Research and Pirates Who Participate
So there’s this study, someone says. It proves this fantastical thing!
What does that even mean? Well, science doesn’t prove things. Proofs are, after all, a mathematical concept. But what makes a good study? Below, I talk about designing a good Participants section. In honor of Wednesday’s Talk Like A Pirate Day, they’re based around a fictional study involving pirates who hate chocolate and a new drug you created that might cure them of a hatred of chocolate.
Are the pirates the same or different?
Where did you get the pirates from? If they were all from Somalia, you have problems. What if they all have a special kind of Chocolate Hate that is culturally-specific to the area? Then you won’t know if your new drug cures Chocolate Hate for everyone, or just for pirates of Somalian descent. You want to end up with a random assortment of all the eye-patched, peg-legged privateers you can have. In a theoretical sense, you want to take all the pirates, but them in a very durable hat, shake it, and blindly draw 10 of them.
In a practical sense, this isn’t always possible. (Hats are usually too small for more than one pirate, after all.) You can’t round up every possible person who would be eligible for your study. So, the best thing you can do to make up for this is to be aware of the problem, and try to get a variety of people to sign up. This means you should advertise your study in multiple places. (Though, of course, sometimes you do want a specific subset of people in your study. For instance, if I wanted to test a drug that only cured Chocolate Hate in pirates with Spontaneous Hook Growth, I’d advertise in Neverneverland.) You can also take your participants and randomly assign them to different groups within the experiment. (More on that later)
How did the pirates get sorted?
So you have these pirates. You want to see if your new miracle drug to cure Chocolate Hate works. So, you take half the pirates and give them the drug. The other half recieves a sugar pill. Everyone sits around and swordfights for a few days. Then, you make each group try chocolate, and see the results.
But, how do you decide which participants go in which group?
Well, theoretical hats again. This time, you can just put the names of the participants in a hat, shake it, and draw them out. The first name can go in the Drug group (or to use a more technical term, the Drug Condition) and the second can get a sugar pill (the Sugar Condition). The third name will go into the Drug Condition, and on and on. Doing this just is to remove any bias you could have. Even if you were trying your best to assign people randomly just by looking at names and grouping them, there’s a high chance that some bias (maybe you put everyone with green eyes together?) of yours could effect the study. The idea is to remove any possibility of bias that could cast doubt on the ability of your drug to cure Chocolate Hate.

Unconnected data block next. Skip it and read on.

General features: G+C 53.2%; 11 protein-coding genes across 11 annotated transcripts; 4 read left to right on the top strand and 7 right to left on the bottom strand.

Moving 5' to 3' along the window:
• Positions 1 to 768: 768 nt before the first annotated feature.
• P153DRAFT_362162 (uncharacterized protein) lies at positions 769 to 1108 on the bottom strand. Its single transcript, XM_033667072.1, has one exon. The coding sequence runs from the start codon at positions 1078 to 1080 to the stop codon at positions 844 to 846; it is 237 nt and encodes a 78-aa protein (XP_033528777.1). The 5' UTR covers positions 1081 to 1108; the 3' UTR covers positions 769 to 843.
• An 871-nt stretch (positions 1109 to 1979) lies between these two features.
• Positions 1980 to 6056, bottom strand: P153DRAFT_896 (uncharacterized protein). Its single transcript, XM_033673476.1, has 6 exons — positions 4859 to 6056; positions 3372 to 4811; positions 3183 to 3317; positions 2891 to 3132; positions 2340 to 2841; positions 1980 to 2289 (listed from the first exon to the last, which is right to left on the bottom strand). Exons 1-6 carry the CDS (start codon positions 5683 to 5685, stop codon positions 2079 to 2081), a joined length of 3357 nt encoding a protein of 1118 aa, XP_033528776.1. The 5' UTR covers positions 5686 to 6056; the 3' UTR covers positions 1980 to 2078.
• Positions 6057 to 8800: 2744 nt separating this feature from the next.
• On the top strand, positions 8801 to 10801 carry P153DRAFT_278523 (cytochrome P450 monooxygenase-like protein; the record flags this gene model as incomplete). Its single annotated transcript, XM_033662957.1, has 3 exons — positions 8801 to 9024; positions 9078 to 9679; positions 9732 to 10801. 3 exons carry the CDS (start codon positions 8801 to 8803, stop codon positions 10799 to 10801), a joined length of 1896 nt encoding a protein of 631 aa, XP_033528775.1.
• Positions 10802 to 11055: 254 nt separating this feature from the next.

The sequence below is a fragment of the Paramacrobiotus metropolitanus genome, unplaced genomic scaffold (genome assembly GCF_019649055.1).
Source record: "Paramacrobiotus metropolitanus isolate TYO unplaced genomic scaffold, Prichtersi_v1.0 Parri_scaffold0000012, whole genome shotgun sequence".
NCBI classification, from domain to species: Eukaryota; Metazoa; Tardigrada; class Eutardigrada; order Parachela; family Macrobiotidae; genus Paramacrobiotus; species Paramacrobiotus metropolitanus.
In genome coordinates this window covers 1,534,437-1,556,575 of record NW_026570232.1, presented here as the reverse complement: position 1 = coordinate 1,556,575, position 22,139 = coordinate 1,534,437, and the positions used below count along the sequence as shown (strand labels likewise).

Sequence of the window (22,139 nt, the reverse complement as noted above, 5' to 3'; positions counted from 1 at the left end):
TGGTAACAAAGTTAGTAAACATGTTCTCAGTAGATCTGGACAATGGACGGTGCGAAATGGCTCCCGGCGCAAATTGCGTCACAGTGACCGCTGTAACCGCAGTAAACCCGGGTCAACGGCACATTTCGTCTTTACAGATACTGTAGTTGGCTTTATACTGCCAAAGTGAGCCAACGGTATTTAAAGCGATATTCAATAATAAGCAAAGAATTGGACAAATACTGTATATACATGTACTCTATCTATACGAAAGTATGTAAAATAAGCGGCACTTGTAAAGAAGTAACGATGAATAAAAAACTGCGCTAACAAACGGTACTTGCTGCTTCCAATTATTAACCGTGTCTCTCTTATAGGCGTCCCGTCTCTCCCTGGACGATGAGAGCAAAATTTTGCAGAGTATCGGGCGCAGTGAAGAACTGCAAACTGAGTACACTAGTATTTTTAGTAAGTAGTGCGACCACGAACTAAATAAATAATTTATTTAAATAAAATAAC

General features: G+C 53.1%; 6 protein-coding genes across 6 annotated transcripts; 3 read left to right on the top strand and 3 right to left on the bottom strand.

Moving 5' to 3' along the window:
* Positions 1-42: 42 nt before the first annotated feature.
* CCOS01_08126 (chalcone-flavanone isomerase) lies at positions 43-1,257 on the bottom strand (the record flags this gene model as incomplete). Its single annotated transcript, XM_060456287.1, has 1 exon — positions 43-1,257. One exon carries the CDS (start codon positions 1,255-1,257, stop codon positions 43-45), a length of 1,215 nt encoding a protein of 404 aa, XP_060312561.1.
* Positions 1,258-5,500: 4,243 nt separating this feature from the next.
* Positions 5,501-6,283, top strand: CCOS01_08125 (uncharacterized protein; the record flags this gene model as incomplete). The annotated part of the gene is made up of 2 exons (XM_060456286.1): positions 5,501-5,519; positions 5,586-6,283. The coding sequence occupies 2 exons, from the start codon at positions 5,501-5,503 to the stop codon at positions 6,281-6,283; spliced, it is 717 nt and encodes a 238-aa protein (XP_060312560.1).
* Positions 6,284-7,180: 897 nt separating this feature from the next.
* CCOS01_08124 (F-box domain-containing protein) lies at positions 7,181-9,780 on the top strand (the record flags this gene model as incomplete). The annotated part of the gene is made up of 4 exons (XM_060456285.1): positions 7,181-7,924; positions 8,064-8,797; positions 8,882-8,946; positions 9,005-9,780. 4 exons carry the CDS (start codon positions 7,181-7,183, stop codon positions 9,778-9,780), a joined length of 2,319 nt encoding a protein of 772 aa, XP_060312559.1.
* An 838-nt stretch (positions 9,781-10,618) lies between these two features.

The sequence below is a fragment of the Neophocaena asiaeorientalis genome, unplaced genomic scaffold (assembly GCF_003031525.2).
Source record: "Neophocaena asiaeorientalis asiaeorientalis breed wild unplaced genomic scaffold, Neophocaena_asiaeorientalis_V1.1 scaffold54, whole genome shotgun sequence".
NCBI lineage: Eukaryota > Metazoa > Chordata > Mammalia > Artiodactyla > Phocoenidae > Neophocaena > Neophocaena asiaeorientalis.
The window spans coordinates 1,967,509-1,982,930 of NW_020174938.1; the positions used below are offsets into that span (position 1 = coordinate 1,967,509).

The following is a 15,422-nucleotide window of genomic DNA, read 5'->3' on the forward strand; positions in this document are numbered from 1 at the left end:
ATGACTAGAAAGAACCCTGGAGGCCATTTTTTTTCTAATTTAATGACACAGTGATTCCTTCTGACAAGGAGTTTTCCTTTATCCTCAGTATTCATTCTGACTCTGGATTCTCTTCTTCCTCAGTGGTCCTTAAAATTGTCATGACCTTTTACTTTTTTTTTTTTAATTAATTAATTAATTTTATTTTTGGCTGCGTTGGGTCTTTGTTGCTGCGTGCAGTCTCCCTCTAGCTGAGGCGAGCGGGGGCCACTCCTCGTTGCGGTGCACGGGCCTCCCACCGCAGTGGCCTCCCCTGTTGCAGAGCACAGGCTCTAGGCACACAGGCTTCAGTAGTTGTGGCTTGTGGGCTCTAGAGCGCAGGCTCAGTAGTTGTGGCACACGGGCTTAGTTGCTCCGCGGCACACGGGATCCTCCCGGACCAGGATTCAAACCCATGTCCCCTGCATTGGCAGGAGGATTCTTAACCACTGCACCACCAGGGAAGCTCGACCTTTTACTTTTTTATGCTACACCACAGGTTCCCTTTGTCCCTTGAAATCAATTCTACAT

How many pirates do you have?
For nearly every kind of research, having more participants is better. If you have only ten pirates, your research isn’t going to be as solid as if you had 100 pirates. This is a mathematical thing.
Say there were only 200 pirates in the world. But fifteen of them had a rare condition that meant they could never be cured of Chocolate Hate. If you randomly draw ten pirates out of all two hundred, you might end up drawing only pirates that can’t be cured. Then you’d think that your drug (which might work on everyone else) didn’t work at all. But, if you tested the drug on 85 pirates, things are different. Even if you managed to pick all of the incurable pirates, you’d cure some other pirates–and know that your drug works at least some of the time. So, bigger is usually better. It’s not always possible, but it’s a good goal.
And with all those things in mind, conduct your study! Select the pirates, sort them, administer the drug, and give them chocolate. And if it doesn’t work? More chocolate for you!
Images from here